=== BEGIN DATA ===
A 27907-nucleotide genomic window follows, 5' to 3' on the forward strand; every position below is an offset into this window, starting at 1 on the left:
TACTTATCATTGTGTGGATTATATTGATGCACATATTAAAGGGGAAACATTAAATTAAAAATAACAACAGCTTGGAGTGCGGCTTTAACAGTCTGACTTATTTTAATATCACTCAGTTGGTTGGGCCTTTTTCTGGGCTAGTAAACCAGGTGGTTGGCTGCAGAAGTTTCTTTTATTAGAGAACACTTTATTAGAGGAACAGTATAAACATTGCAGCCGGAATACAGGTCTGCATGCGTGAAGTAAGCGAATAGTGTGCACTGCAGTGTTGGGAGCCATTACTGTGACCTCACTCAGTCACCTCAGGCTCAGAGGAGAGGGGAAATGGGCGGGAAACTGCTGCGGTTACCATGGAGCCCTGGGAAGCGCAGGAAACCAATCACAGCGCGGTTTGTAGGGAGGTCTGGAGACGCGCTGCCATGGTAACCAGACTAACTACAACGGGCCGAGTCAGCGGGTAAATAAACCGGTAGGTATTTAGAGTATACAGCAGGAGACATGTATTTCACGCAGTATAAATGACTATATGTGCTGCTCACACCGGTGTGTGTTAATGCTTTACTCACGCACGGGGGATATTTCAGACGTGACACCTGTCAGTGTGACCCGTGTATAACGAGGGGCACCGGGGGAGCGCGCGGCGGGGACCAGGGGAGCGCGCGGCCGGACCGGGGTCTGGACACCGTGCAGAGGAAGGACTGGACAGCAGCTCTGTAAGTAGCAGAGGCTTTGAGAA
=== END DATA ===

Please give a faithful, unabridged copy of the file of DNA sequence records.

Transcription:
A 27907-nucleotide genomic window follows, 5' to 3' on the forward strand; every position below is an offset into this window, starting at 1 on the left:
TACTTATCATTGTGTGGATTATATTGATGCACATATTAAAGGGGAAACATTAAATTAAAAATAACAACAGCTTGGAGTGCGGCTTTAACAGTCTGACTTATTTTAATATCACTCAGTTGGTTGGGCCTTTTTCTGGGCTAGTAAACCAGGTGGTTGGCTGCAGAAGTTTCTTTTATTAGAGAACACTTTATTAGAGGAACAGTATAAACATTGCAGCCGGAATACAGGTCTGCATGCGTGAAGTAAGCGAATAGTGTGCACTGCAGTGTTGGGAGCCATTACTGTGACCTCACTCAGTCACCTCAGGCTCAGAGGAGAGGGGAAATGGGCGGGAAACTGCTGCGGTTACCATGGAGCCCTGGGAAGCGCAGGAAACCAATCACAGCGCGGTTTGTAGGGAGGTCTGGAGACGCGCTGCCATGGTAACCAGACTAACTACAACGGGCCGAGTCAGCGGGTAAATAAACCGGTAGGTATTTAGAGTATACAGCAGGAGACATGTATTTCACGCAGTATAAATGACTATATGTGCTGCTCACACCGGTGTGTGTTAATGCTTTACTCACGCACGGGGGATATTTCAGACGTGACACCTGTCAGTGTGACCCGTGTATAACGAGGGGCACCGGGGGAGCGCGCGGCGGGGACCAGGGGAGCGCGCGGCCGGACCGGGGTCTGGACACCGTGCAGAGGAAGGACTGGACAGCAGCTCTGTAAGTAGCAGAGGCTTTGAGAA